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  • At first, in that place, at all times, above the earth
  • On the earth [was] an extended fog, and there the great Manito was.
  • At first forever, lost in space, everywhere, the great Manito was.
  • He made the extended land and the sky.
  • He made the sun, the moon, the stars.
  • He made them all to move evenly.
  • Then the wind blew violently, and it cleared, and the water flowed off far and strong.
  • And groups of islands grew newly, and there remained.
  • Anew spoke the great Manito, a manito to manitos,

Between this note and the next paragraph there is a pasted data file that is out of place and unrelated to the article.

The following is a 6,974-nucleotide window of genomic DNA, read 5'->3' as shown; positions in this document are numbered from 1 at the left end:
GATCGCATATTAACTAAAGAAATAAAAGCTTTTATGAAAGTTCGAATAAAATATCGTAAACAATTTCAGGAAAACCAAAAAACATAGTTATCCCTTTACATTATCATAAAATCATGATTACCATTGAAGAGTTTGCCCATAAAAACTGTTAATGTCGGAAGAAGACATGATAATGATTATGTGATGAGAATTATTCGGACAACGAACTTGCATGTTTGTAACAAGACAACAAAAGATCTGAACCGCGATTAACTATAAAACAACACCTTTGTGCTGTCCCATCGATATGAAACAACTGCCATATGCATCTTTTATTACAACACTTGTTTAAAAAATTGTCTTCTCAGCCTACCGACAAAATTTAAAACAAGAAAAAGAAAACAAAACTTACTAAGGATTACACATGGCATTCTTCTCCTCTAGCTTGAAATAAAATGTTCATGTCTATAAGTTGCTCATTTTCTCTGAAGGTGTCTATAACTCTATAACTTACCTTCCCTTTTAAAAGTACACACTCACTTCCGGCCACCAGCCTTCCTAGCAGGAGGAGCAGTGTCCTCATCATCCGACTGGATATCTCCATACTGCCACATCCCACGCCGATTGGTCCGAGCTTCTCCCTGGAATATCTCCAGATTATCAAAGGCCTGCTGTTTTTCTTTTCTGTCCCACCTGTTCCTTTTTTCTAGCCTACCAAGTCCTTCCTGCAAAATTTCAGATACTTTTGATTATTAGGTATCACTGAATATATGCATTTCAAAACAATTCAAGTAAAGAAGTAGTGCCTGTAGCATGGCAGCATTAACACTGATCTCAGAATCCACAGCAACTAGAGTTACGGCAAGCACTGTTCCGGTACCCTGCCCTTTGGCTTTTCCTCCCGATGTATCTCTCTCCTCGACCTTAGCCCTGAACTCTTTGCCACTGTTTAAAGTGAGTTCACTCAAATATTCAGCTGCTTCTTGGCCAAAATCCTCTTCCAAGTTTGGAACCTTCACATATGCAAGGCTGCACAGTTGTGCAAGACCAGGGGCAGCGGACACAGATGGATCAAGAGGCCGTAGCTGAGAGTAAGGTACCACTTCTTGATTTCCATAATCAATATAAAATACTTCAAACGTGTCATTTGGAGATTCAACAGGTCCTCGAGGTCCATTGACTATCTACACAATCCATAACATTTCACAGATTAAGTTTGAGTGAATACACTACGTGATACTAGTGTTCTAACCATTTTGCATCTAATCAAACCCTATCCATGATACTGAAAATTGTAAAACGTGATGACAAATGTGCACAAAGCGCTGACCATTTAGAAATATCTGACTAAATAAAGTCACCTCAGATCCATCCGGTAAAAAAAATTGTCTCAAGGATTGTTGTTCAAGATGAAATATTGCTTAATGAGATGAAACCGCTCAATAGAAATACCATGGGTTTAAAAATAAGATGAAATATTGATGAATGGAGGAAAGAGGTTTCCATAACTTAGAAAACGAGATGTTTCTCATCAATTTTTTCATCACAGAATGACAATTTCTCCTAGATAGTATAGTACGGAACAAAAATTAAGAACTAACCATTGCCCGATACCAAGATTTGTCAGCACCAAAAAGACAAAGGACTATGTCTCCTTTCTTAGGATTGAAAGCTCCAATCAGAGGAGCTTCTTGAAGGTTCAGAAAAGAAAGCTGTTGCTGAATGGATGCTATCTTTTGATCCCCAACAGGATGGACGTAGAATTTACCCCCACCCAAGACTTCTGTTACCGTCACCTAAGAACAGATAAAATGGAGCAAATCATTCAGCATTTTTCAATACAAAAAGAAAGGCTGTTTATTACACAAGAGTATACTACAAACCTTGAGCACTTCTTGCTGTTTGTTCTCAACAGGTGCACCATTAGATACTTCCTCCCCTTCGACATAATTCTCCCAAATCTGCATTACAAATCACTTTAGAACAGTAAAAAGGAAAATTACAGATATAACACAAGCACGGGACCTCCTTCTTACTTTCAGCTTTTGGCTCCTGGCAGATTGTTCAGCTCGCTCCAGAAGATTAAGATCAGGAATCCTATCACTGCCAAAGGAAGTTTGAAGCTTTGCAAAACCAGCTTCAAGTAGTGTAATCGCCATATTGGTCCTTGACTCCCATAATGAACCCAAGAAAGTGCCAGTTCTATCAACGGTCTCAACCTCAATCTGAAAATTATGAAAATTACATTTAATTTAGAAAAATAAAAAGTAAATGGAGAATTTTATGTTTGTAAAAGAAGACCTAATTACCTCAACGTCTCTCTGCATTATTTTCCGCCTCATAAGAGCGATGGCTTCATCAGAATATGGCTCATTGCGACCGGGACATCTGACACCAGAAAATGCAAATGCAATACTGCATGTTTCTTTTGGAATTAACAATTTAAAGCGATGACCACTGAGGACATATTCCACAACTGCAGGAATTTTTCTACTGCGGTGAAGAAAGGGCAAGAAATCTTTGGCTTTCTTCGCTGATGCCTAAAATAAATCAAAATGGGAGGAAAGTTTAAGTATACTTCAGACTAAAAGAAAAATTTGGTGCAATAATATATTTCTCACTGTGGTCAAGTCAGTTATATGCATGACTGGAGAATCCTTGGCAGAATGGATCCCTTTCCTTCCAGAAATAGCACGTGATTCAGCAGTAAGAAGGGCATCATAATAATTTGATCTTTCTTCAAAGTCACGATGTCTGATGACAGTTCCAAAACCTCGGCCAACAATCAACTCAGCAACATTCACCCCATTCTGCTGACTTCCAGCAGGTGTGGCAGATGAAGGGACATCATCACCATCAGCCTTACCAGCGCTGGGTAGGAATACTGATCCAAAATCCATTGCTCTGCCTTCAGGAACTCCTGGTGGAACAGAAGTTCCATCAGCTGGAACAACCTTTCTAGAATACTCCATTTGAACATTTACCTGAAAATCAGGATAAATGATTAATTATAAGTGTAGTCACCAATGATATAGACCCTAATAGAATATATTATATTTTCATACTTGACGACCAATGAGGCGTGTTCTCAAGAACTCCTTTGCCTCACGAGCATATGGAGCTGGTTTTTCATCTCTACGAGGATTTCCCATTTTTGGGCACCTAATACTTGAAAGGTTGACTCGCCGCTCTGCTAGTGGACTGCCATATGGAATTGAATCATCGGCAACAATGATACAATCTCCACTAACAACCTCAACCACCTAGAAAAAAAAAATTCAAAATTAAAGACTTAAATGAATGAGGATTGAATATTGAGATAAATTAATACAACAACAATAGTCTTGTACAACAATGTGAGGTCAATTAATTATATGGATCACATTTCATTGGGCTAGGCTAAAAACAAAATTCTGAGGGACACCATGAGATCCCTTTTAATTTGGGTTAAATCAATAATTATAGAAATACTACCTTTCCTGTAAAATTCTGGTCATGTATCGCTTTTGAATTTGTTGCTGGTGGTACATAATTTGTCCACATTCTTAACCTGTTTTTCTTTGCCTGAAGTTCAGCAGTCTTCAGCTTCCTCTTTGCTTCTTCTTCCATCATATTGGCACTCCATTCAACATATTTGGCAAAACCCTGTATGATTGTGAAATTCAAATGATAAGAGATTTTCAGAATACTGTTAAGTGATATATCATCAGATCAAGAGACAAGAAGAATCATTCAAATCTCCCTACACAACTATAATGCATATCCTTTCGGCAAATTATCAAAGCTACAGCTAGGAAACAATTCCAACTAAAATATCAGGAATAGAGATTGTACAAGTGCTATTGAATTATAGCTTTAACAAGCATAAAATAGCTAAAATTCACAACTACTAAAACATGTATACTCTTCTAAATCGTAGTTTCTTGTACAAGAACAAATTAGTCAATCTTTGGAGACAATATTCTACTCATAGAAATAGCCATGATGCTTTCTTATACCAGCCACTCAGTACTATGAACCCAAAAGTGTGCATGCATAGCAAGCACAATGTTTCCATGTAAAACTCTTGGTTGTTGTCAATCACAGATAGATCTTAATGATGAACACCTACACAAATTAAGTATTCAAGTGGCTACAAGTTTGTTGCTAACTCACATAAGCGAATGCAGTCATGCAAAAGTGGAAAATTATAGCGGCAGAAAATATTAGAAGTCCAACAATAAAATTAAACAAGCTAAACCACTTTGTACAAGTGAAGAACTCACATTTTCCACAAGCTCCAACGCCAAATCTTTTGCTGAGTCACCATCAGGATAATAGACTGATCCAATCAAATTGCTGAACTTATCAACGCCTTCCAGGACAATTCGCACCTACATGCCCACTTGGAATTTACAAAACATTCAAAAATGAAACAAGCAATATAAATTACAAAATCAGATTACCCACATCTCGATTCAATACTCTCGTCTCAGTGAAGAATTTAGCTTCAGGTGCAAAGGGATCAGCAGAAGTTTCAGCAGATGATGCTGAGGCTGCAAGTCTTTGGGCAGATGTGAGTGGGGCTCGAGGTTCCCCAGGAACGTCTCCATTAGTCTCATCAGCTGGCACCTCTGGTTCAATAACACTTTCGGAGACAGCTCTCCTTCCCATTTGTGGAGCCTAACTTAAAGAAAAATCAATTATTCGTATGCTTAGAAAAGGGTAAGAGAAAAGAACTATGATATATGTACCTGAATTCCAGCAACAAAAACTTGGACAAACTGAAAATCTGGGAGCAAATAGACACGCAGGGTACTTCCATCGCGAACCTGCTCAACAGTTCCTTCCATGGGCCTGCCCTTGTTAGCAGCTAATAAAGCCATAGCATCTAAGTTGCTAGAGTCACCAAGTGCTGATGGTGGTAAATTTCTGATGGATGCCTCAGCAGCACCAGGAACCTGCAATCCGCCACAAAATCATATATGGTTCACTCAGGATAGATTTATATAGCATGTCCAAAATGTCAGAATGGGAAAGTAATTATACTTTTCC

• To beings, mortals, souls and all,
  • And ever after he was a manito to men, and their grandfather…
  • All this took place of old on the earth, beyond the great tidewater, at the first.

  • — from Walam Olum

Walam Olum, or “red record” or “red score” is an account of the origins of the Lenape, a central eastern tribe of Native Americans who settled in and around Delaware and New Jersey. Variously described as the Lenape’s Bible and Aeneid, the work had been overshadowed by questions regarding its authenticity since it was first published in 1983 by botanist and antiquarian Constantine Samuel Rafinesque (1783–1840). Some critics claim the document is an outright hoax. The Walam Olum includes a creation narrative, a flood narrative, and claims the Lenape can trace their history back to at least 1600 B.C.

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